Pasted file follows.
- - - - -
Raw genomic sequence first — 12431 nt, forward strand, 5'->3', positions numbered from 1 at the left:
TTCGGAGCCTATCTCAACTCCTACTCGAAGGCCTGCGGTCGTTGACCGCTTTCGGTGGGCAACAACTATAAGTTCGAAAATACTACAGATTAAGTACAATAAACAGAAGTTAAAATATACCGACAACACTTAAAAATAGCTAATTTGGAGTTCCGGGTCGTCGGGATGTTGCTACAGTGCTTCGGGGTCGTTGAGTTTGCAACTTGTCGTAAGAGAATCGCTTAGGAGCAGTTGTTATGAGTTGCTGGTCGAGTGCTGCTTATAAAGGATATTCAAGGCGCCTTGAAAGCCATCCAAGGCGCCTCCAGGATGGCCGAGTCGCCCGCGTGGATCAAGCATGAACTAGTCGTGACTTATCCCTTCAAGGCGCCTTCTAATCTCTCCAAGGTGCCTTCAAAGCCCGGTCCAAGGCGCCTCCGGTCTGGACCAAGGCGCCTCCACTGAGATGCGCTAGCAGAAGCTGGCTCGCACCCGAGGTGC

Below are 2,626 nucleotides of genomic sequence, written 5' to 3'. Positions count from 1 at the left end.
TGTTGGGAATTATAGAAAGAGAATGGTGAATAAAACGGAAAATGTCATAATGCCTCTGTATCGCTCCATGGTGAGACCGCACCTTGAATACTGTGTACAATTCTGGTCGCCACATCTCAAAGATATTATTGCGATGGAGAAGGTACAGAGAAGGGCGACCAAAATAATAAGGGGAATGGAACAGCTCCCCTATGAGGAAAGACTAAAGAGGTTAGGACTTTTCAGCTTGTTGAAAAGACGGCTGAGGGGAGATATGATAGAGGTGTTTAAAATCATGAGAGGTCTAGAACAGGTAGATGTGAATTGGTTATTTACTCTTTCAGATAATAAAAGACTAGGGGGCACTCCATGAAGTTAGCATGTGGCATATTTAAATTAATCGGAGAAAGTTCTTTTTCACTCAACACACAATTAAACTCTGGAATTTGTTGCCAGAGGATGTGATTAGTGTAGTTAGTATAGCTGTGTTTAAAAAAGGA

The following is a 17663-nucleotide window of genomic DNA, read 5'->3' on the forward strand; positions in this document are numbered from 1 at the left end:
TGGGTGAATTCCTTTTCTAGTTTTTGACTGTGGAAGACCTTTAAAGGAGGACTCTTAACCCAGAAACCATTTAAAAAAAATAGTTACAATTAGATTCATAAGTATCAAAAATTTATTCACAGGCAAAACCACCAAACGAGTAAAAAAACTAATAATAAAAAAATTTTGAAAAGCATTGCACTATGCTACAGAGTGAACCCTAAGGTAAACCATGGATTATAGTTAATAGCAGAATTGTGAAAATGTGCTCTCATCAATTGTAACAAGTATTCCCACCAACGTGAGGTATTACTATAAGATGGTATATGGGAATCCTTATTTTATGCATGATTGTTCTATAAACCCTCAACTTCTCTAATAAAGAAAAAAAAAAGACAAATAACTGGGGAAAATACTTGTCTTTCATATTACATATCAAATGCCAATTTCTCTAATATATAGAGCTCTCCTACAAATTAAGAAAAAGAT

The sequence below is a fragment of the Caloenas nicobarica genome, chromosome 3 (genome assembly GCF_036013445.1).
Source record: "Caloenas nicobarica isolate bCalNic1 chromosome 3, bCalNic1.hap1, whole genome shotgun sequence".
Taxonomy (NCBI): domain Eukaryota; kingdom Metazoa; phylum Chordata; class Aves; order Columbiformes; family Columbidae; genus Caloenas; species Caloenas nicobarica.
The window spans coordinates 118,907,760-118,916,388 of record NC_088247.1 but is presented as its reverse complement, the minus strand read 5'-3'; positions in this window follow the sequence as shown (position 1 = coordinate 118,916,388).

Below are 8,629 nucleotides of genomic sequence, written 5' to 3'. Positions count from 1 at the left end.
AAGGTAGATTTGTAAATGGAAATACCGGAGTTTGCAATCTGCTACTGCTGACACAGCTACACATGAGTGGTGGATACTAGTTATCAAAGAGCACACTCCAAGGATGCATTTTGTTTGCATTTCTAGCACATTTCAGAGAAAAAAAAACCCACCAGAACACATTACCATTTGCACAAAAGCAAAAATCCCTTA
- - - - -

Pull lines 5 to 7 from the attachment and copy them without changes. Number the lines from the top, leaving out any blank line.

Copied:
The following is a 17663-nucleotide window of genomic DNA, read 5'->3' on the forward strand; positions in this document are numbered from 1 at the left end:
TGGGTGAATTCCTTTTCTAGTTTTTGACTGTGGAAGACCTTTAAAGGAGGACTCTTAACCCAGAAACCATTTAAAAAAAATAGTTACAATTAGATTCATAAGTATCAAAAATTTATTCACAGGCAAAACCACCAAACGAGTAAAAAAACTAATAATAAAAAAATTTTGAAAAGCATTGCACTATGCTACAGAGTGAACCCTAAGGTAAACCATGGATTATAGTTAATAGCAGAATTGTGAAAATGTGCTCTCATCAATTGTAACAAGTATTCCCACCAACGTGAGGTATTACTATAAGATGGTATATGGGAATCCTTATTTTATGCATGATTGTTCTATAAACCCTCAACTTCTCTAATAAAGAAAAAAAAAAGACAAATAACTGGGGAAAATACTTGTCTTTCATATTACATATCAAATGCCAATTTCTCTAATATATAGAGCTCTCCTACAAATTAAGAAAAAGAT

The sequence below is a fragment of the Caloenas nicobarica genome, chromosome 3 (genome assembly GCF_036013445.1).